Welcome to the Profit of Education website. Continuing the conversation begun in the book Profit of Education, we discuss the latest economic evidence on education reform.

Becoming a teacher: undergraduate versus graduate degree

According to the Digest of Education Statistics, in 2010-11 there were 104,000 bachelor’s degrees in education and 185,000 master’s degrees. This has left me wondering how many out of that large number of master’s are credentialed teachers going back for more training and how many are students seeking a first-time certification. The AACTE gives the first helpful numbers I’ve seen on the subject. Here’s a snippet copied from their recent report.

AACTE certification level

The AACTE numbers say that initial certification for education students comes at the bachelor’s level by about 8-to-5 over coming at the graduate level. That suggests that two-thirds of those master’s degrees are going to already-certified teachers.

Two-thirds of master’s going to already-certified teachers is my best ballpark guess, but it’s probably off some for at least two reasons I can think of. First, not all “post-baccalaureate or master’s degrees” are master’s degrees. Second, AACTE covers 800 of the 1,400 schools of education and about 30 percent of education students are outside of coverage of the  AACTE survey–so the AACTE bachelor’s versus master’s percentage might not be nationally representative. Still, the two-thirds number is the best estimate I’ve been able to come up with.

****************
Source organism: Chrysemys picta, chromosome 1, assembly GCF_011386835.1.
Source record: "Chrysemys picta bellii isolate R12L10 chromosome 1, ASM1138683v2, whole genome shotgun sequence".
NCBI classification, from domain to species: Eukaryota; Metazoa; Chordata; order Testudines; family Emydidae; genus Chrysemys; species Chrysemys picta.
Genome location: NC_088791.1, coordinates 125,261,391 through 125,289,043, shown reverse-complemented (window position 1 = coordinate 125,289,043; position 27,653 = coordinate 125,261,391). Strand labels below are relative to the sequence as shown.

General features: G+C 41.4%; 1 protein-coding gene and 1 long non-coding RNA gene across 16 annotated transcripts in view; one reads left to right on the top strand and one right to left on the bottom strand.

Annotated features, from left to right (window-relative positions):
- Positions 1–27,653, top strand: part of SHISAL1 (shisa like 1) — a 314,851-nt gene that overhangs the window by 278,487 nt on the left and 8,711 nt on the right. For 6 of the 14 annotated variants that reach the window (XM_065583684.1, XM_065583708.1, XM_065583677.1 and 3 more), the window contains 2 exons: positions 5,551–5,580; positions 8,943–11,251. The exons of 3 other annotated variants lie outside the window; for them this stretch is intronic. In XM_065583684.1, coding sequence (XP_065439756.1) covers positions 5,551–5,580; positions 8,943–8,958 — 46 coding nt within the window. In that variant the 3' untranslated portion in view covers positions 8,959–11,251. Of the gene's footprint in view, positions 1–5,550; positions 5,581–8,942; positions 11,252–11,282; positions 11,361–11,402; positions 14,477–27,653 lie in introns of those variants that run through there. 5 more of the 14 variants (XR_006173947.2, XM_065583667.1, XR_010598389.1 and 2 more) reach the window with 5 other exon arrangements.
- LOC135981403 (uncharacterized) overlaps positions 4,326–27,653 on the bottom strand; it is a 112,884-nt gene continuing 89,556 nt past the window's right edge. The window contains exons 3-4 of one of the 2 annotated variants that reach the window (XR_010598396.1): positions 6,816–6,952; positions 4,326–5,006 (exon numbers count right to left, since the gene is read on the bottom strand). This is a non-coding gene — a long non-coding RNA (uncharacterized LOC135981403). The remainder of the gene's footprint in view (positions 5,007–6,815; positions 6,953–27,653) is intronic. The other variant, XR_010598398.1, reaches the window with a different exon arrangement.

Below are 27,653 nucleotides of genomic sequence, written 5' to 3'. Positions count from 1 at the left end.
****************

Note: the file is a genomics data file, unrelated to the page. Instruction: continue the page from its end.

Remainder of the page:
Research on student outcomes pretty uniformly shows that teachers with master’s degrees perform no better than those without, as you probably already knew. The numbers above suggest it would be real interesting to know if there is a performance difference between teachers initially certified at the master’s level and those who’ve gone back to school for additional training. So far as I know, no one’s looked at this yet.

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